for all enrolled participants and for those with
complete HrQoL data. Physical, psychological, social
and environmental domain scores were summarised
as mean (standard deviation [SD]), after observing
data to be approximately normally distributed.
Due to correlation between QoL domain scores
Comorbidities and quality of life in TB 713
within individuals, multivariate linear regression was
used to simultaneously analyse the four QoL out-
comes in the same model. For each independent
variable, regardless of the number of categories,
global tests of association were conducted for
association with the four domains to reduce multiple
testing.
12
Multivariable multivariate linear regression model
building was carried out using a forward stepwise
approach in blocks of related exposures, where
blocks comprised 1) comorbidities, 2) demographic
and socioeconomic indicators, and, 3) TB related
factors. Variables were retained if the global test of
association Pvalue after adjustment for other
variables was ,0.1. Sex was included a priori.In
the final adjusted model, the strength of association
between the independent variables and QoL domain
scores was interpreted with and without Bonferroni’s
adjustment for the number of tests of association in
the final model (a¼0.05/number of tests of
association [covariates] in the final model).
Ethics
Ethical approval was obtained from Institutional
Ethics Review Boards at School of Tropical Medicine
and Global Health, Nagasaki University (Nagasaki,
Japan), London School of Hygiene & Tropical
Medicine (London, UK), Philippines National Ethics
Committee (Manila, The Philippines) and San Lazaro
Hospital in Manila. Written consent was provided by
all participants prior to study enrolment, and
additional written consent was obtained for HIV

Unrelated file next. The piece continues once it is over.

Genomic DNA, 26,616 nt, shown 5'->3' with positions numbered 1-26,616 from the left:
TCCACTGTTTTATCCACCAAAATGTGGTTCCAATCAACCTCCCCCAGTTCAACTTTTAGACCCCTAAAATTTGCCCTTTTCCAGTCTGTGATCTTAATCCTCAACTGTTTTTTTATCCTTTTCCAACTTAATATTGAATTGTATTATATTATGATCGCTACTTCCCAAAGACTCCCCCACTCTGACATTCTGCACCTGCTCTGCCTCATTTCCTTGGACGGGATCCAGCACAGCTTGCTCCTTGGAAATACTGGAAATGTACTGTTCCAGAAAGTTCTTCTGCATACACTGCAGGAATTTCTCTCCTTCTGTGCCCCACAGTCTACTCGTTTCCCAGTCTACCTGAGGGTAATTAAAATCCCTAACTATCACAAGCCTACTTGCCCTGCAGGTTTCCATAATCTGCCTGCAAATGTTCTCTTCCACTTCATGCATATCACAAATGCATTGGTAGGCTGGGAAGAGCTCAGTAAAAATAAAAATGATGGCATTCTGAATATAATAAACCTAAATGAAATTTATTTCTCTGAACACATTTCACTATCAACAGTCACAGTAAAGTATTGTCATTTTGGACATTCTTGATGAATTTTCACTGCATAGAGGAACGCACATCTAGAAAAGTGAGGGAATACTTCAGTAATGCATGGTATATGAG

screening in accordance with Department of Health
procedures.
RESULTS
Of 614 participants on non-drug-resistant TB regi-
mens enrolled between 8 May and 18 September
2017, 446 were interviewed for HrQoL between 19
May and 18 September 2017. The 446 participant
sub-set included in this analysis (hereafter referred to
as the study population) were similar to the total
study population, except that a greater proportion of
those with HrQoL data were enrolled in urban Metro
Manila than in rural Negros Occidental (Supplemen-
tary Table S1). Males comprised 70% of the study
population and the mean age was 44.8 years (SD
16.7). Participants were significantly older in Negros
Occidental than in Metro Manila (50.5 vs. 41.1 years;
P,0.001), with no difference in age by sex (P¼
0.280). The proportion of participants with previ-
ously treated TB (i.e., those programmatically de-
fined as relapse, treatment after failure, previous
treatment outcome unknown or treatment after loss
to follow-up) was 30.3% (134/443). There was no
evidence that the proportion of previously treated
cases differed by urban/rural area or by sex but did
increase with age, from 17.4% in the 18–40 years age
group, 40% in the 41–65 years’ age group to 45.6%
in the .65 years age group (P,0.001). This is
relevant, because previously treated cases in this
setting were treated with Category II TB treatment
including daily injectable streptomycin during the
intensive phase of treatment.
The prevalence of DM in the study population was
8.3%, with just over half newly captured by the study
protocol (Supplementary Table S1). The prevalence
of moderate and severe undernutrition was 19.7%,
moderate/severe anaemia was 15.7% and self-report-
ed hypertension was 9.0% (Supplementary Table S1).
HIV status was unknown for the majority of
participants in Negros Occidental due to screening
refusal. In Metro Manila, HIV status was known for